[Numpy-discussion] when and where to use numpy arrays vs nested lists
Mark P. Miller
mpmusu@cc.usu....
Thu Mar 1 11:38:47 CST 2007
>> ##imports
>> import numpy as NP
>>from numpy.random import randint
>> #numpy array code
>> array1 = NP.zeros((50,50), int)
>>
>> def random1():
>> c = array1(randint(10), randint(10))
>>
>>
> Is this a bug? You can't "call" an array. Did you mean,
> array1[randint(10), randint(10)]?
Good catch...I accidentally cut and pasted a line containing a typo. I
actually used c = array1[randint(50), randint(50)] when doing my
comparisons.
>
> Getting single indices like this is a bit slower for NumPy then for
> lists because of all the possibilities that must be distinguished for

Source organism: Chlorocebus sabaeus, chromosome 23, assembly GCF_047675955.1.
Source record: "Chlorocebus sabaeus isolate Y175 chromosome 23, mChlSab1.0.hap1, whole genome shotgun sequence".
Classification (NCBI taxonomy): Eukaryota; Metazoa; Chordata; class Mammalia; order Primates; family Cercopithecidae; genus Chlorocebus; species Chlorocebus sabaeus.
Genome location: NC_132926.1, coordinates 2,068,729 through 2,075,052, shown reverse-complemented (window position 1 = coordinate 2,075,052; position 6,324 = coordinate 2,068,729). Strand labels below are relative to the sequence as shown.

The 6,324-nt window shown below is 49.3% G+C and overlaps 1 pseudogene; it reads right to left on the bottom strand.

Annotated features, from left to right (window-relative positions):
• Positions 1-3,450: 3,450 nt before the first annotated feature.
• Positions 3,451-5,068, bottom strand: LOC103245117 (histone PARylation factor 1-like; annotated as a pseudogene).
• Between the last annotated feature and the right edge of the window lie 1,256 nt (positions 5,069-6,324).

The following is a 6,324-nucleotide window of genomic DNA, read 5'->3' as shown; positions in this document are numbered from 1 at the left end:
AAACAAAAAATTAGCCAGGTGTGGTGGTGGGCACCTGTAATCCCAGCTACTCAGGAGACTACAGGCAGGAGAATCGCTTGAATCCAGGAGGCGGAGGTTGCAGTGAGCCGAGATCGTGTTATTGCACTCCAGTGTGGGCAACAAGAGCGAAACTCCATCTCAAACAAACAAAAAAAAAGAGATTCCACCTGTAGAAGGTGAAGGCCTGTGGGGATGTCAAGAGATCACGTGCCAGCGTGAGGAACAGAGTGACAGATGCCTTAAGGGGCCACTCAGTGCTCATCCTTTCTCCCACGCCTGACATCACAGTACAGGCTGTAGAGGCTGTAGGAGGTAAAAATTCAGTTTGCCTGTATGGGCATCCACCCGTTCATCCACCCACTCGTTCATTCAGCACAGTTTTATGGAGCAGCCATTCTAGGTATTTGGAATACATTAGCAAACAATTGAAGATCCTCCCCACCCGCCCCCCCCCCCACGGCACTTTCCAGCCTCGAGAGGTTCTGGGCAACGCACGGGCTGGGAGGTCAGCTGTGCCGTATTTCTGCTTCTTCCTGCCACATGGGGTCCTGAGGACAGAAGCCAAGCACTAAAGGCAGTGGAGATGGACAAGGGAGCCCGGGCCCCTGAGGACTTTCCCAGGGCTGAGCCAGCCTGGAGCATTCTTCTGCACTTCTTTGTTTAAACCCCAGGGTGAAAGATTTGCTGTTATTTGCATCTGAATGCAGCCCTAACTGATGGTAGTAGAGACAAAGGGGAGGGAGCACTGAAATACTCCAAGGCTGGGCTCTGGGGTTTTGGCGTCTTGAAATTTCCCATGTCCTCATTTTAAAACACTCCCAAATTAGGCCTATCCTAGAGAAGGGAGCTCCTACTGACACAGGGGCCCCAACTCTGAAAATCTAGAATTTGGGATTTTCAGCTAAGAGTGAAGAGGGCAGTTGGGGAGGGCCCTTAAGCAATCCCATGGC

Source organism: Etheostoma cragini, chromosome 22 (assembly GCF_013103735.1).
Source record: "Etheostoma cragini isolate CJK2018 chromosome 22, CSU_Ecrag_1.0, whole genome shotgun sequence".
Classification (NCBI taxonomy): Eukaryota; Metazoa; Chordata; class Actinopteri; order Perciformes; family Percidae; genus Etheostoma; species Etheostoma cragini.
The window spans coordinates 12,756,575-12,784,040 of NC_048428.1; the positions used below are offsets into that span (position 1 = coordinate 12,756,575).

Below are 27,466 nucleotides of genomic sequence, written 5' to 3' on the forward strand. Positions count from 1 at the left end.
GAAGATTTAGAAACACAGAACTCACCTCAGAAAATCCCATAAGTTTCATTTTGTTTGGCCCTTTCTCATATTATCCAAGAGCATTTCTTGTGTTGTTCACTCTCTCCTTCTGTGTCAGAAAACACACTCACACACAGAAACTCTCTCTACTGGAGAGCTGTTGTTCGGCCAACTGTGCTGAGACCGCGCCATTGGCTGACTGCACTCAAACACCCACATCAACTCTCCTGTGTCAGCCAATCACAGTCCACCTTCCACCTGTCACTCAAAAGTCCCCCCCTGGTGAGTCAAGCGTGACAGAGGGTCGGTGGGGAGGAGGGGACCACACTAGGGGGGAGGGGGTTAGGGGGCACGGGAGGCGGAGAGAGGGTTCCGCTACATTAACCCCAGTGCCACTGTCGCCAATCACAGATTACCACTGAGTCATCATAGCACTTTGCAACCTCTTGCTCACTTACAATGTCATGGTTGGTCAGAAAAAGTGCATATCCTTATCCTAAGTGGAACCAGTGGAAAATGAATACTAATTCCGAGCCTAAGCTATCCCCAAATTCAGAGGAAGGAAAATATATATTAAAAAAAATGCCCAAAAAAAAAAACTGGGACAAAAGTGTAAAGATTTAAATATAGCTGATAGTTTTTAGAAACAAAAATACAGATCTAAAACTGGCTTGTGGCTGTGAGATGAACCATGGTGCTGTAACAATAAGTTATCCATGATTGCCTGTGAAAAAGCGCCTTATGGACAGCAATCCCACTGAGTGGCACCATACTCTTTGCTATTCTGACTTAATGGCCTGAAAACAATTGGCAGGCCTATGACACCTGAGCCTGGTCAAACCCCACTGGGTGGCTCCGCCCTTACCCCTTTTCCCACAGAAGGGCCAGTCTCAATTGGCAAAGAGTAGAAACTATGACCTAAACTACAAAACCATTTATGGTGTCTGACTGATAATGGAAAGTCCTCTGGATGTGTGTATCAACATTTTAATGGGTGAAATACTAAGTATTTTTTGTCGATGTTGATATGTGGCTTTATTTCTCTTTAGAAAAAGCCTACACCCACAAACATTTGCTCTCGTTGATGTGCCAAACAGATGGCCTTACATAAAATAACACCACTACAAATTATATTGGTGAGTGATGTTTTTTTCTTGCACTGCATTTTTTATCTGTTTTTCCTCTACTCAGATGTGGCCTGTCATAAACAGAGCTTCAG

> array indexing. List indexing is a very simple thing. Thus, lists can
> be seen as collections that are optimized for simple indexing. If all
> you are doing is simple indexing, then lists are going to be faster.
>
> You can try using array1.item(randint(10), randint(10)), like this:
>
> getitem = array1.item
> def random1():
> getitem(randint(50), randint(50))
>
> Also, you might try using
>
> array2 = array1.tolist()
>
> instead of creating one like you do.
>
> I get comparable speeds in this case.
Excellent...I'll check on this. It appears that the simplest approach
is not the best in this case. Thanks for pointing this out.
-Mark
>
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